Politics on Facebook.

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donkey_elephantEvery day I observe political postings on Facebook. I think that’s okay. I don’t mind seeing people promoting the candidates they like.  I do it too. Perhaps too often.   My theory, though, is that anyone who doesn’t care for what I post can block me or block a particular group that I’m prone to posting fairly regularly. I block occasionally. I have done so a few times recently.  Sometimes I delete the dissenting comment and carry on.  My opinion is just that — an opinion.  Please know that I have done a great deal of research before deciding whom I’m supporting.

When I first signed on to Facebook I gleefully jumped into the fray believing that surely the person who posted was longing for my thoughts on the matter. It took me longer than it should have to realize the poster probably didn’t want opposing  comments.  I learned much more quickly that I didn’t want them. That begs the question, “Why post political propaganda if no response is required?”

I’ve thought about this a great deal during our never-ending political season.  I believe it is human nature to want to voice our choice for a given political office. It feels that way to me and I’m obviously not alone.  It’s probably also natural to want to express our views on the candidates we oppose.  But maybe we should do that in our own space.

I’m still trying to figure out FB etiquette.  As far as I know there’s no guide to help me on my way. That means I am left trying to do unto others as I would like them to do unto me.  I’m not always successful but I try.

I dislike giving space on my site to dissenting views.  I’m a Democrat and I’m voting for Hillary Clinton.  I neither want nor need anyone to tell me I’m nuts for doing so.  And I’m assuming  they don’t want me to write in their space that I think they’re crazy for voting for one of those bloviating loose cannons running on the Republican ticket.

One more thing.  If either of the two GOP front-runners should be elected, the US, and indeed, the rest of the world will be in deep doo-doo. That’s my opinion.

Note: This is a blog post not a Facebook post. Dissent if you wish.

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The star spangled banner, long may she wave.

pexels-photo-457563.jpegI would take a knee for Colin Kaepernick to show support for his cause, but I fear I wouldn’t be able to get back up. Despite the fact that I’m a white woman, I bet he would give me a hand up if I did.

I think it’s important to note that he is not breaking the law when he drops to his knee. In 1943, the Supreme Court ruled that we cannot force citizens to participate in these so-called patriotic rituals. These include both the Pledge of Allegiance and the National Anthem.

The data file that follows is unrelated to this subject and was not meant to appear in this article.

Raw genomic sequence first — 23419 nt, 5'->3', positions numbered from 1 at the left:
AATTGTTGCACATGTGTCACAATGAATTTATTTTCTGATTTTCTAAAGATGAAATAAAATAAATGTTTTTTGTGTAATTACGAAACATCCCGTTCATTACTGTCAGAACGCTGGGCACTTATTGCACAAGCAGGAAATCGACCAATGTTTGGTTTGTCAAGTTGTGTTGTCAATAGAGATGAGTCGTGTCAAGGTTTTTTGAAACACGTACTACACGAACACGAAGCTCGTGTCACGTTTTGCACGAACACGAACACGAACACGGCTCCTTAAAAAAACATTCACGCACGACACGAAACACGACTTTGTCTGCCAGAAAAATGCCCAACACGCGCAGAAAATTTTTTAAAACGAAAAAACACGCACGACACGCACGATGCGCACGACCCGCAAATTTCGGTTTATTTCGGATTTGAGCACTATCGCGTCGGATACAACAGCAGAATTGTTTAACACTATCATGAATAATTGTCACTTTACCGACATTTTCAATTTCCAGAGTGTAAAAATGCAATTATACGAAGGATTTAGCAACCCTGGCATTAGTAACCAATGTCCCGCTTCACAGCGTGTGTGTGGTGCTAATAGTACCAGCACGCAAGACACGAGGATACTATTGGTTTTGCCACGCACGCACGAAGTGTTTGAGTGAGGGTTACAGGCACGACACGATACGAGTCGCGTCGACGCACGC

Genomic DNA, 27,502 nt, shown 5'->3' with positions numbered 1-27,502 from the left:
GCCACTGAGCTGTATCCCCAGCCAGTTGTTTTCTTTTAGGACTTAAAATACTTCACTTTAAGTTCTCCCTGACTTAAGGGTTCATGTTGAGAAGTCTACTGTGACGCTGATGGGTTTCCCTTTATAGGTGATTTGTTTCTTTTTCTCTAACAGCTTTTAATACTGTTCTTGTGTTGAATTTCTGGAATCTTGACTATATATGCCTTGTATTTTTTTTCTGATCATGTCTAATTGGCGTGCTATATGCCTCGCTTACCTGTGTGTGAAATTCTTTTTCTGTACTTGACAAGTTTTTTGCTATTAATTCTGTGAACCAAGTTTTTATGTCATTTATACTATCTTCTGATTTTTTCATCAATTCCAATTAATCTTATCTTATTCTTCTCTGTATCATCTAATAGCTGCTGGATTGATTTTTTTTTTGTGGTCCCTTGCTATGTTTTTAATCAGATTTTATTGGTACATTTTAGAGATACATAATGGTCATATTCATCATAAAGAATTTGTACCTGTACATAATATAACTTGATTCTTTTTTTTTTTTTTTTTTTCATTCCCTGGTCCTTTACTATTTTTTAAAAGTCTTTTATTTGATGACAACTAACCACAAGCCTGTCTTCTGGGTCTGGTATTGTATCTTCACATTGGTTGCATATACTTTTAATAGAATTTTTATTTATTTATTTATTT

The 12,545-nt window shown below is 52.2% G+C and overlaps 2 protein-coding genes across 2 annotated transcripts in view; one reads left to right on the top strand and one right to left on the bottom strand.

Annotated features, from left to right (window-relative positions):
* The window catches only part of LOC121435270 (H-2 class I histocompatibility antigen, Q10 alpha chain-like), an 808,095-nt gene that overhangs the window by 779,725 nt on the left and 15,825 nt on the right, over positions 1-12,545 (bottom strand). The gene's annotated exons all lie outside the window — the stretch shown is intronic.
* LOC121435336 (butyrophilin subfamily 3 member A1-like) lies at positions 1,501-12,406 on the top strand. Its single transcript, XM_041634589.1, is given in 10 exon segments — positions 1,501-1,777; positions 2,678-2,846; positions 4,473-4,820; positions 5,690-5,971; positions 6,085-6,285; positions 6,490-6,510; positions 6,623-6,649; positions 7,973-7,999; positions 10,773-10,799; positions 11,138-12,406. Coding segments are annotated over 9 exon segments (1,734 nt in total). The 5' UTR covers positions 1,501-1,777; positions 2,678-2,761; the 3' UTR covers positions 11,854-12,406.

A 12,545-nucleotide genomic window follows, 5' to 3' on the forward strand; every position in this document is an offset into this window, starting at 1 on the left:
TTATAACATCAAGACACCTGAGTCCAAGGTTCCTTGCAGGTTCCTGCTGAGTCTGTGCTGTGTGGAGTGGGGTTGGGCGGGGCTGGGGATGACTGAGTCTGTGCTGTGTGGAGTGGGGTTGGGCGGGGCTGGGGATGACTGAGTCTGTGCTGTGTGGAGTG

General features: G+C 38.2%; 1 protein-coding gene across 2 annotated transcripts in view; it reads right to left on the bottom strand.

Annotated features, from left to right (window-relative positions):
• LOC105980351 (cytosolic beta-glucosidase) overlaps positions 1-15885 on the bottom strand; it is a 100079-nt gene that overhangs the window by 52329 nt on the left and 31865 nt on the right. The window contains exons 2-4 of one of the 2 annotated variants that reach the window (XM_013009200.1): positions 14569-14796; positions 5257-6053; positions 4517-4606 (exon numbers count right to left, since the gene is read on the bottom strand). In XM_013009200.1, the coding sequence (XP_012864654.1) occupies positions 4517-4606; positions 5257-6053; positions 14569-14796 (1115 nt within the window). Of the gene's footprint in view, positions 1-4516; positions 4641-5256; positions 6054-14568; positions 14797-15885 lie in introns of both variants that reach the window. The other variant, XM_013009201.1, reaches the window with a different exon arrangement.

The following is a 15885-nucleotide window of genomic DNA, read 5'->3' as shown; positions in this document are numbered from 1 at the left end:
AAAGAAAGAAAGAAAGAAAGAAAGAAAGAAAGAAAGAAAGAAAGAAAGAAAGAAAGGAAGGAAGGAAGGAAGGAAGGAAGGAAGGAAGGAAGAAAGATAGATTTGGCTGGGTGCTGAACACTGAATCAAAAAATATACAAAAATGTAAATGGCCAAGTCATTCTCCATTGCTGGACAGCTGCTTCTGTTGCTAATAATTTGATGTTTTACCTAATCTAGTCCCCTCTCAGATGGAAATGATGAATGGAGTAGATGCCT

Some would argue that it’s one of our American traditions. And that’s true. But consider, if you will, that tradition isn’t always a good thing. Slavery comes to mind. Not educating girls and women. Male/female pay inequity. I could go on and on but I’m sure you get the picture

Those whose religion teaches that one’s allegiance should be only to God do not pledge to the flag nor do they put their right hand over their heart during the National Anthem. Pay close attention the next time you watch a game on TV. You may spot people on the field or in the crowd who are not participating. They are within their rights not to.

Part of being free is not being forced to show loyalty. Not to the flag, the President, the anthem, the country. I remember the flag burners during the Vietnam war. I was horrified when I saw them on the nightly news burning Old Glory. I wondered, “What are they thinking?” That’s when I took a long hard look at what freedom means in the United States.

One of our most important rights is our freedom to express ourselves. It is so important that it’s included in the First Amendment. That’s what the flag burners were doing: they were protesting what they considered an unnecessary and unjust war. That’s what Kaepernick is doing; calling attention to police brutality. That’s what protesters all over this country are doing; giving energy and importance to issues that matter to them. It’s their right. It’s our right.

I don’t believe that we have a duty to honor these cultural traditions. I personally respect and observe them because I choose to. But I don’t expect someone else to do as I do when their conscience tells them otherwise.

I’m not sure whether voting is a duty. Some call it a privilege. I consider it my duty. When the polls are open I’m going to go vote. Well, generally I early vote.

This November, North Carolina and several other states have midterm elections. This is an important election. Please vote.